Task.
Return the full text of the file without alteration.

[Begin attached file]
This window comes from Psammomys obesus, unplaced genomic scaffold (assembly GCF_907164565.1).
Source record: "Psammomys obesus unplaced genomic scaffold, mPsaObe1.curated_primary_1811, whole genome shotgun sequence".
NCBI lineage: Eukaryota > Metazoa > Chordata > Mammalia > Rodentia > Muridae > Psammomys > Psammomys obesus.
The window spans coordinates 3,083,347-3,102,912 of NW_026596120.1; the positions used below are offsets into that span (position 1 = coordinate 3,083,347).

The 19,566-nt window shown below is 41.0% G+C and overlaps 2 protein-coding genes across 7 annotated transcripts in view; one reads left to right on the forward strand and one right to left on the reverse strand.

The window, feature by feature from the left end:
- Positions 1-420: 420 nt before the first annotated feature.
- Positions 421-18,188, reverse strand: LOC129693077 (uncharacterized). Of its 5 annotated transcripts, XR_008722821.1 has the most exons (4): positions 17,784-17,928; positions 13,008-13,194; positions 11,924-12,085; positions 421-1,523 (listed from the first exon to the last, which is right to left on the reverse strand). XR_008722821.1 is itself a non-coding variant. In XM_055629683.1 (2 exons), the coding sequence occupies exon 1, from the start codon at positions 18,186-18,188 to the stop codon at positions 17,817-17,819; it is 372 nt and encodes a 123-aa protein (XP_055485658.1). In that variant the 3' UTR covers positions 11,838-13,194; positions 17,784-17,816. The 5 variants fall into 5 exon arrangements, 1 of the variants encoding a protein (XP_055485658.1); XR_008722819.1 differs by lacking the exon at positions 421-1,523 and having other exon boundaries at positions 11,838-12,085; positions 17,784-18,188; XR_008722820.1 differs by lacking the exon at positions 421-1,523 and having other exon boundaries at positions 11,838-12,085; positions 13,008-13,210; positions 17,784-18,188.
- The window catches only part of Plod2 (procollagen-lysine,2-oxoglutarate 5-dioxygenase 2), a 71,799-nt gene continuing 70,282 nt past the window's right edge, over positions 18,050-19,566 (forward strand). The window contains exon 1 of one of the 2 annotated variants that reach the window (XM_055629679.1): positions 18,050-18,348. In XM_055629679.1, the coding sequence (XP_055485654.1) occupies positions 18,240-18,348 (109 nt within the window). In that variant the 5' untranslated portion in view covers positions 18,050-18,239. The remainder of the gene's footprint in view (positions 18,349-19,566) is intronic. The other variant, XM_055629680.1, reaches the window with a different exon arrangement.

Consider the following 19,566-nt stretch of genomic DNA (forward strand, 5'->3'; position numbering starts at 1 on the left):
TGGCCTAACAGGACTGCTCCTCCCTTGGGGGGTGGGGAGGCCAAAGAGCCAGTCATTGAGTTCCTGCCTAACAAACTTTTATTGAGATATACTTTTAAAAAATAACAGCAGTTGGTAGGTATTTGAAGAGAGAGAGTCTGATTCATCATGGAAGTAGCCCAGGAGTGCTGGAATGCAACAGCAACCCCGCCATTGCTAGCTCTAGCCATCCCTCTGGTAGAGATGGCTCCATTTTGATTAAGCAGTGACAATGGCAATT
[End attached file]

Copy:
This window comes from Psammomys obesus, unplaced genomic scaffold (assembly GCF_907164565.1).
Source record: "Psammomys obesus unplaced genomic scaffold, mPsaObe1.curated_primary_1811, whole genome shotgun sequence".
NCBI lineage: Eukaryota > Metazoa > Chordata > Mammalia > Rodentia > Muridae > Psammomys > Psammomys obesus.
The window spans coordinates 3,083,347-3,102,912 of NW_026596120.1; the positions used below are offsets into that span (position 1 = coordinate 3,083,347).

The 19,566-nt window shown below is 41.0% G+C and overlaps 2 protein-coding genes across 7 annotated transcripts in view; one reads left to right on the forward strand and one right to left on the reverse strand.

The window, feature by feature from the left end:
- Positions 1-420: 420 nt before the first annotated feature.
- Positions 421-18,188, reverse strand: LOC129693077 (uncharacterized). Of its 5 annotated transcripts, XR_008722821.1 has the most exons (4): positions 17,784-17,928; positions 13,008-13,194; positions 11,924-12,085; positions 421-1,523 (listed from the first exon to the last, which is right to left on the reverse strand). XR_008722821.1 is itself a non-coding variant. In XM_055629683.1 (2 exons), the coding sequence occupies exon 1, from the start codon at positions 18,186-18,188 to the stop codon at positions 17,817-17,819; it is 372 nt and encodes a 123-aa protein (XP_055485658.1). In that variant the 3' UTR covers positions 11,838-13,194; positions 17,784-17,816. The 5 variants fall into 5 exon arrangements, 1 of the variants encoding a protein (XP_055485658.1); XR_008722819.1 differs by lacking the exon at positions 421-1,523 and having other exon boundaries at positions 11,838-12,085; positions 17,784-18,188; XR_008722820.1 differs by lacking the exon at positions 421-1,523 and having other exon boundaries at positions 11,838-12,085; positions 13,008-13,210; positions 17,784-18,188.
- The window catches only part of Plod2 (procollagen-lysine,2-oxoglutarate 5-dioxygenase 2), a 71,799-nt gene continuing 70,282 nt past the window's right edge, over positions 18,050-19,566 (forward strand). The window contains exon 1 of one of the 2 annotated variants that reach the window (XM_055629679.1): positions 18,050-18,348. In XM_055629679.1, the coding sequence (XP_055485654.1) occupies positions 18,240-18,348 (109 nt within the window). In that variant the 5' untranslated portion in view covers positions 18,050-18,239. The remainder of the gene's footprint in view (positions 18,349-19,566) is intronic. The other variant, XM_055629680.1, reaches the window with a different exon arrangement.

Consider the following 19,566-nt stretch of genomic DNA (forward strand, 5'->3'; position numbering starts at 1 on the left):
TGGCCTAACAGGACTGCTCCTCCCTTGGGGGGTGGGGAGGCCAAAGAGCCAGTCATTGAGTTCCTGCCTAACAAACTTTTATTGAGATATACTTTTAAAAAATAACAGCAGTTGGTAGGTATTTGAAGAGAGAGAGTCTGATTCATCATGGAAGTAGCCCAGGAGTGCTGGAATGCAACAGCAACCCCGCCATTGCTAGCTCTAGCCATCCCTCTGGTAGAGATGGCTCCATTTTGATTAAGCAGTGACAATGGCAATT